It is a challenging book to review because to give a summary of the story is to spoil the story so I turn to an approach I use occasionally in reviews. This post will avoid spoilers. My next post will get into a discussion I want to have about the theme of the book that will involve some spoilers.
None So Blind had a slow start.
Green is mired in reports as a new Superintendent is insistent that she receive a “thorough briefing on all personnel, policies and procedures under her command. The three dreaded p’s of his administrative duties”. Green is not a talented bureaucrat.
In the midst of his paperwork he receives yet another letter from James Rosten who is 20 years into a life sentence for murdering Jackie Carmichael.
Rosten had been a rising biology professor when he had a personal relationship with his student, Jackie. After she was found strangled, the investigation led by a young Green, focused on proving Rosten guilty.
Rosten has staunchly maintained his innocence and has plagued Green with detailed letters over the years explaining why he was not guilty and challenging the evidence.
While in prison Rosten has been assaulted by other inmates and is now in a wheelchair.
The latest letter is one of his shortest:
Rosten is referring to the death of Lucas Carmichael, the stepfather of Jackie. Rosten was convinced Lucas was the killer.
Green, as with all the letters, is unconvinced that Rosten is innocent.
The letter does prompt Green to visit Marilyn Carmichael who had fiercely campaigned to have Rosten convicted. Marilyn finds her grief over the death of her husband extending back to the never ending sense of loss from Jackie’s death.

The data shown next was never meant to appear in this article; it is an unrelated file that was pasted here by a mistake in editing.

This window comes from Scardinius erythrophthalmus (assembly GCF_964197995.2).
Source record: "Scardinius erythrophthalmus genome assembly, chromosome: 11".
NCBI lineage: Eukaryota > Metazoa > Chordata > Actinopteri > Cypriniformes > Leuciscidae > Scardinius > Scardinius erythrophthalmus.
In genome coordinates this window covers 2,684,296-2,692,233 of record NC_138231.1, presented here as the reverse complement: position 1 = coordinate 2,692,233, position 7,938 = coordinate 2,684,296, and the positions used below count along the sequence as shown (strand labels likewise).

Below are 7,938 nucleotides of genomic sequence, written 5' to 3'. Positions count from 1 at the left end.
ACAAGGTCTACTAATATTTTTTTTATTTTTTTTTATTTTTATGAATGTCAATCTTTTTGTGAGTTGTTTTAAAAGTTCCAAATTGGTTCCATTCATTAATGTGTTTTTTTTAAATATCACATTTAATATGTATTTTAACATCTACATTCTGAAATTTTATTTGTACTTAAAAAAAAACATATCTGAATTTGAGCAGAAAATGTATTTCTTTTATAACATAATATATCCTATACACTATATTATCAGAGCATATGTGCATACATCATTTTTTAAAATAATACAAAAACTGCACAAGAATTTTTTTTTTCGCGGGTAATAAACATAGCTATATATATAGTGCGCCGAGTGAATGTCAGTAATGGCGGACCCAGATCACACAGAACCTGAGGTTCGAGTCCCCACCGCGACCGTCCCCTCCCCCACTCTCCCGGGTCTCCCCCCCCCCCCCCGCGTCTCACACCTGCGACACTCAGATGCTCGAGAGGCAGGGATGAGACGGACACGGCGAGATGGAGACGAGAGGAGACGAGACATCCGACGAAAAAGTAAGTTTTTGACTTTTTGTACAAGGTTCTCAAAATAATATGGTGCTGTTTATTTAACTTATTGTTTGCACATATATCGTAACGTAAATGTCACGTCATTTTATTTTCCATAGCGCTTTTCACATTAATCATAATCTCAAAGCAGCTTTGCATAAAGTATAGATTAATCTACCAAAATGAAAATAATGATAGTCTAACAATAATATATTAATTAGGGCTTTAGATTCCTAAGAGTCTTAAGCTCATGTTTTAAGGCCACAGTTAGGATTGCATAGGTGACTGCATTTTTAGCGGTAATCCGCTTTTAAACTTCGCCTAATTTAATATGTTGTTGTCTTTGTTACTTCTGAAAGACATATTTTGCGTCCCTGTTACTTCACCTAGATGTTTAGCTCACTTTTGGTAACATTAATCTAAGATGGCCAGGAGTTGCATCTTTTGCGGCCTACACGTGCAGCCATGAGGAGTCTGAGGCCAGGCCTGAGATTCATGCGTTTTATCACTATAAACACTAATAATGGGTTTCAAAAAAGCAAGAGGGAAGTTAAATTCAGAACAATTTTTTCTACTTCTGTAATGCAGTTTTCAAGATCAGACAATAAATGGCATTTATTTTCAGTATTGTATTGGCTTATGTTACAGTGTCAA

Upset when he finds Rosten has written to Julia, Jackie’s sister, Green travels to the penitentiary to visit Rosten. Green finds a broken man, physically and mentally, who is ready to change. He tells Green:
“You’re right, time to let it all go. I’ve done what I could do, to no avail, for myself or for them. I won’t bother them anymore, if that’s what you came about.”
Unlike many police officers, Green wants Rosten to have a future. Green believes Rosten has served his time and he urges Rosten to seek parole.
The story takes off when Rosten makes the application to be released. Marilyn’s appearance at the parole hearing and her letter to the parole board are startling.
What happens because of the parole application challenges Green and will be the subject of my next post.
None So Blind is a thoughtful book with a fascinating sleuth. Green is the child of Holocaust survivors. His aged father, Sid, is still alive. Green is in the midst of a successful second marriage. He has a 20 year old daughter from his first marriage and two young children from his second marriage. Not enough mysteries have a sleuth wrestling, while solving crime, with the domestic issues of pre-school children and an elderly parent whose health is in decline.
By accident I have read consecutive mysteries that are police procedurals involving Ottawa Police Services. None So Blind happened to be the second book in the pile of 5 mysteries on my table that make up the shortlist for the Arthur Ellis Award for Best Crime Novel in Canada. As set out in my last post listing the winners None So Blind did not win the Award.